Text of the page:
Field trials offer hope of conquering food toxin
[LAGOS] The elimination of deadly aflatoxin, which contaminates food crops in Sub-Saharan Africa, is a step closer now scientists have shown that a control method works well in large-scale field trials.
Aflatoxin is a poison produced by the fungus Aspergillus flavus. It contaminates crops such as maize, ground nuts, cassava and yam, either in the field during times of stress — such as drought or insect infestation — or as a result of poor storage conditions.
More than 4.5 billion people in developing countries may be chronically exposed to aflatoxin in their food, putting them at risk of diseases such as cancer. Africa also loses about US$450 million in lost revenue from contaminated export grain.
Scientists from the Nigeria-based International Institute of Tropical Agriculture (IITA), the United States Department of Agriculture and the African Agricultural Technology Foundation in Kenya have been working together to develop a biological control method to reduce the amount of aflatoxin contamination in maize.
A study in 2007 (see Biological control saves maize from toxic invasion) showed that using A. flavus strains that do not produce the toxin to outcompete their toxin-producing cousins can dramatically reduce aflatoxin concentration.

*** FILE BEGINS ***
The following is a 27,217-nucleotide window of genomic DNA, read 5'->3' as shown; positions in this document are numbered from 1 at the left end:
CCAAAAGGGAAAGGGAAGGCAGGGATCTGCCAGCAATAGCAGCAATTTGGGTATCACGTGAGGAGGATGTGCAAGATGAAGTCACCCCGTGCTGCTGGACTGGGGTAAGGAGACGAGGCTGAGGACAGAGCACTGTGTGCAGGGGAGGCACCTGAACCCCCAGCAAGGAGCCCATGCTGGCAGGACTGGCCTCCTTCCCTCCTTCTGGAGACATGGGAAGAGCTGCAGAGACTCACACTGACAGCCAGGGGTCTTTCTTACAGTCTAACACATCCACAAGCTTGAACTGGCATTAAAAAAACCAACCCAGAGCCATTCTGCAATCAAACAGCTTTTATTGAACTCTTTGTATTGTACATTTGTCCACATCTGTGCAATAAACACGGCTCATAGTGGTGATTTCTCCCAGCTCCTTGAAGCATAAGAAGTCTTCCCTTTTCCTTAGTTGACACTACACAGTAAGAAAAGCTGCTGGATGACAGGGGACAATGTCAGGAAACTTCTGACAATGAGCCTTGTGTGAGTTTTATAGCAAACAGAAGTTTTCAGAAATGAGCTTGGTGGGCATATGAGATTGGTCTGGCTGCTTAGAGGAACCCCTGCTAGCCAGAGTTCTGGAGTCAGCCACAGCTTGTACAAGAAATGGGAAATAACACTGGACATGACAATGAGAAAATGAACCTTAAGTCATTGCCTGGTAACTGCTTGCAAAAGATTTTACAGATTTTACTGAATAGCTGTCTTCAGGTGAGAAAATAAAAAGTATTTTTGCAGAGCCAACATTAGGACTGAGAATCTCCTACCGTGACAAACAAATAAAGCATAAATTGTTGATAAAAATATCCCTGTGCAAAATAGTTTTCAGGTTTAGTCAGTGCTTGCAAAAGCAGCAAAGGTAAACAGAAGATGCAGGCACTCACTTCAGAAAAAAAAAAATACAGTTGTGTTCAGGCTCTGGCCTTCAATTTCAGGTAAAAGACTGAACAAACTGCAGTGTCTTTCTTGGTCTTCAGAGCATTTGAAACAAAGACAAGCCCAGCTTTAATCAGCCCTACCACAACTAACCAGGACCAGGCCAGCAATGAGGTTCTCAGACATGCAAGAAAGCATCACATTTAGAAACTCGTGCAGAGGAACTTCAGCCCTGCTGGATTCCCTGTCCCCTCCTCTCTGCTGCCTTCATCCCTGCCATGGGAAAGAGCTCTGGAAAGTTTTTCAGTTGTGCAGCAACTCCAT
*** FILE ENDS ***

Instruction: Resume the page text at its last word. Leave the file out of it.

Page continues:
In the past two years, larger field trials have been conducted at 11 sites using a mixture of four benign strains.
Ranajit Bandyopadhyay, a plant pathologist at IITA, told SciDev.Net that this biocompetitive method reduces contamination by 60–99 per cent. "[The trials] proved the robustness of the technology in many growing conditions and gave us more confidence about upscaling the technology widely in Nigeria," he adds.
Farmers in Burkina Faso, Kenya, Malawi, Mozambique, Senegal and South Africa are showing interest in the technology but the benign strains developed are indigenous to Nigeria and may not be suitable for other countries, say the scientists.
IITA researchers will begin further field trials in Nigeria on another 100 hectares in August.
"Finding a donor that can fund this technology on a large scale is a priority," says Bandyopadhyay.
But Niyi Olayiwola, an agricultural economist at the Nigeria's Development Policy Centre, says that getting farmers to use the technology may not be easy. "It is a good development but farmers value their own traditional ways of doing things," Olayiwola says.